Russian manufacturer KMZ has a long history in the photographic world, having produced cameras, lenses and enlargers under the Zenit brand since 1952.
Having been relatively quiet for a number of years, they’re now making a big comeback with the announcement of three very interesting new manual focus lenses; 85mm f/1.2, 50mm f/1.2 and 50mm f/0.95.
With a lot of hype being built up over the last few years over “Bokeh” by Chinese lens manufacturers, as well as the numerous kickstarter projects releasing modern takes on classic old lenses, Zenit are looking to cash in on the craze by entering back into the fray.
Let’s take a closer look at each of them.
Zenitar 50mm f/0.95
As of right now, this lens is designed for use specifically on Sony FE mirrorless cameras, but with those being full frame bodies, it makes sense that Nikon and Canon mount versions might also be expected as we get closer to a release. It contains 9 elements 8 groups with 14 aperture blades in two layers.
Zenitar 50mm f/1.2
Seen here mounted on a Canon body, what becomes immediately obvious about this lens is that it’s an absolute monster, weighing in at around 1200g. Personally, the weight wouldn’t bother me too much, but I can see how it might make some setups very front heavy, particularly with very small bodies like the Nikon D3300 or Canon EOS Rebel T6 (1300D).
Zenitar 85mm f/1.2
This is the lens I’m looking forward to getting my hands on the most. I’ve been a huge fan of the Helios Jupiter-9 85mm f/2 lens for a long time. Whether film or digital, and for both stills and video, it gives a fantastic look, and the sample images shown by the new 85mm f/1.2 don’t look like they’ll disappoint, either.
Manual lenses are becoming very popular again, and are often far more useful than autofocus lenses for those shooting video. This, along with unique look that these lenses will provide means that they should prove to be quite popular.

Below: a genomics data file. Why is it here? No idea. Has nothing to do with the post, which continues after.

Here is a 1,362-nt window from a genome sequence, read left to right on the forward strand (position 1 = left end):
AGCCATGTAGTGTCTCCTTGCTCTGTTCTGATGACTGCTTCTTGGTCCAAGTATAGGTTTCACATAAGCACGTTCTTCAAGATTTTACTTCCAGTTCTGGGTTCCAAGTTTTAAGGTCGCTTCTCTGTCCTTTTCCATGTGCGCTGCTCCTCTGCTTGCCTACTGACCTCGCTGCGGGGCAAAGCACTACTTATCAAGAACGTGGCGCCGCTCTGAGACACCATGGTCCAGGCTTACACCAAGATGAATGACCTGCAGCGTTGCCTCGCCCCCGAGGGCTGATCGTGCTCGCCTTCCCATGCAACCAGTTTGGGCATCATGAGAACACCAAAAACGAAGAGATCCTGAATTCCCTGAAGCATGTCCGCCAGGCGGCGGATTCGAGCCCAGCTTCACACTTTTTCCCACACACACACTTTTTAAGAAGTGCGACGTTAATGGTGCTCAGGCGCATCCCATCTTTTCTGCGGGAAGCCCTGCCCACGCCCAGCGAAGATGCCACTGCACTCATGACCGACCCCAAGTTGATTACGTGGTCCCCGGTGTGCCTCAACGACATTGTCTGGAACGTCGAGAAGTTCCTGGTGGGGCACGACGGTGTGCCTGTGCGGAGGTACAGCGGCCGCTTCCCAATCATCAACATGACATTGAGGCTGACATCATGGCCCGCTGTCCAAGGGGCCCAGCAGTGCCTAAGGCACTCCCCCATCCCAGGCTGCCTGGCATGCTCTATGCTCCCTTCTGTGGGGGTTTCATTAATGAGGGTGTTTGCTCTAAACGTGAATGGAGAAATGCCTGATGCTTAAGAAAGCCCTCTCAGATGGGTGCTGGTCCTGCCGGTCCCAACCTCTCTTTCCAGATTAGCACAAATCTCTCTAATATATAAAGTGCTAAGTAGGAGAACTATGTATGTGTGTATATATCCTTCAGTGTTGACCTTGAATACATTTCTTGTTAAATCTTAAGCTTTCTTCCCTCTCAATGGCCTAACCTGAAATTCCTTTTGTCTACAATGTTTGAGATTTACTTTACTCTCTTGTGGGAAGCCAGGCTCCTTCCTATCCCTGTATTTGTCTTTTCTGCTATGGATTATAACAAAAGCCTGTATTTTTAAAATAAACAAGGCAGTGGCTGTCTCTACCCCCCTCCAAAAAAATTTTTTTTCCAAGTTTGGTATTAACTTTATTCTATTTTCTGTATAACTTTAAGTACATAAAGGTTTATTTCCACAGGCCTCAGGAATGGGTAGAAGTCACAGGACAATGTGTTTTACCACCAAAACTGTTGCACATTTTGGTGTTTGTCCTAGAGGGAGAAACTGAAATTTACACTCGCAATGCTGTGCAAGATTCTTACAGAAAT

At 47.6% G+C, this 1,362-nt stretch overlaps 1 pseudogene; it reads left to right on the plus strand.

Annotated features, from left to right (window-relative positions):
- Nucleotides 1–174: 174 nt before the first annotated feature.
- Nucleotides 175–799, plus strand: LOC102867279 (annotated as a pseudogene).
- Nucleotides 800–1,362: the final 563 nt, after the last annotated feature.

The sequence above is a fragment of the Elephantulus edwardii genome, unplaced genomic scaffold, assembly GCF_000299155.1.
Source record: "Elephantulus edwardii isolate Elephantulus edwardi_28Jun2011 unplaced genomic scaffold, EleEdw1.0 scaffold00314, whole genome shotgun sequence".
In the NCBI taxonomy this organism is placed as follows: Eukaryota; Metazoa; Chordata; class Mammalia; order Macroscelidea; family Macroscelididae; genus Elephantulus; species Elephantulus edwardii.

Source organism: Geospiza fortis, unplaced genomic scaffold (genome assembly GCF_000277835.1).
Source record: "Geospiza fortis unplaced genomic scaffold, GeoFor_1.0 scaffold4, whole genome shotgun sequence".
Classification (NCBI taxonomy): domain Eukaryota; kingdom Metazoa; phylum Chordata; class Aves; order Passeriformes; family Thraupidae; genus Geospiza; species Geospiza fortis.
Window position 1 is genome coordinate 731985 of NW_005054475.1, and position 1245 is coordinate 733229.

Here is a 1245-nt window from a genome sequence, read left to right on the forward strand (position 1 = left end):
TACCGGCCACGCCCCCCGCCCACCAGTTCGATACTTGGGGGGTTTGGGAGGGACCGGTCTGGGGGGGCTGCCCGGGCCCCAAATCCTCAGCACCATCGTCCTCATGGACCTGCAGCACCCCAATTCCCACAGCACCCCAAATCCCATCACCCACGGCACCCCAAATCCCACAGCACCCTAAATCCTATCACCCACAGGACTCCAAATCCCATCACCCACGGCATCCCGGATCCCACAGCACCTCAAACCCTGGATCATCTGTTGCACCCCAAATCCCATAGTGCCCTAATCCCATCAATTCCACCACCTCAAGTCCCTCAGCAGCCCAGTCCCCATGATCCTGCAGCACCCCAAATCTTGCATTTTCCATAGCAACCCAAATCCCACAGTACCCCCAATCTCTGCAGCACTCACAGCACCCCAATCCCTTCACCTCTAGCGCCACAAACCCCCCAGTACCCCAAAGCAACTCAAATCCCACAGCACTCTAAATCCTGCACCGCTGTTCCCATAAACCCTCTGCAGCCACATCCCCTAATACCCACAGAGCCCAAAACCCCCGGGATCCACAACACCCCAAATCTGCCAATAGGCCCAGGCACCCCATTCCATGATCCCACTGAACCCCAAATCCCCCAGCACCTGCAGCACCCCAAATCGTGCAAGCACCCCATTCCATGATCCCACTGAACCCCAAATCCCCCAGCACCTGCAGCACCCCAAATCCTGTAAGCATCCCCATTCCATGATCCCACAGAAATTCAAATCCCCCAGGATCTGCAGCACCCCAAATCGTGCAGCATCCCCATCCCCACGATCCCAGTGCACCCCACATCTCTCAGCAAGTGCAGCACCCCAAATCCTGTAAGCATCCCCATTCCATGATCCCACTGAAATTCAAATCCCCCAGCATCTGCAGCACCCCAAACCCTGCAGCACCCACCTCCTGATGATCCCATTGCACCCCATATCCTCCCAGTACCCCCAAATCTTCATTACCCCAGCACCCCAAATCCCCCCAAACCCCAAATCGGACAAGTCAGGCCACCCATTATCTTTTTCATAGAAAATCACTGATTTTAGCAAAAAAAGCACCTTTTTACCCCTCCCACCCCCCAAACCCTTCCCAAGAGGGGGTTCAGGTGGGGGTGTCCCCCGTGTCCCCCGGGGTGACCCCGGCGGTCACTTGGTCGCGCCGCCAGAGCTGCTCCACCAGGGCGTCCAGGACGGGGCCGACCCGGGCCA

No specific dates have been mentioned for any of these lenses, but the 50mm f/1.2 is scheduled for sometime in 2016, while the 85mm f/1.2 is looking to be released in 2016 or 2017.
No specific prices have been mentioned, either, although this article suggests that each of the lenses would cost approximately US$500 equivalent.
If you happen to speak Russian, you can find out more about the new lenses in this video.
If, like me, you don’t speak Russian, you can just look at this pretty footage shot with assistance from the 50mm f/1.2.
At only $500 each, these lenses present a drastic difference in price for Canon shooters vs the current Canon 50mm f/1.2 and 85mm f/1.2 offerings, of course you’ll be losing autofocus. For Nikon shooters, these lenses may be your only option to get those super fast apertures, as Nikon themselves no longer produce any f/1.2 glass, although you can still find the old Nikon 50mm f/1.2 Ai-S lens out there if you look hard enough.
I’ll almost certainly be picking up an 85mm f/1.2 for myself. Whether or not I get the 50mm f/1.2 will depend entirely upon whether or not I manage to find an Nikon Ai-S one for a good price first.
As for the 50mm f/0.95, I’m going to have to wait and see some samples from that one, and see if they produce one with a Nikon mount, but it could be a very interesting choice for video.
Sample images used with permission, courtesy of Denis Gavrilov, and you can see his full thoughts on these lenses on his website (English translation), or see more samples on his Flickr page.
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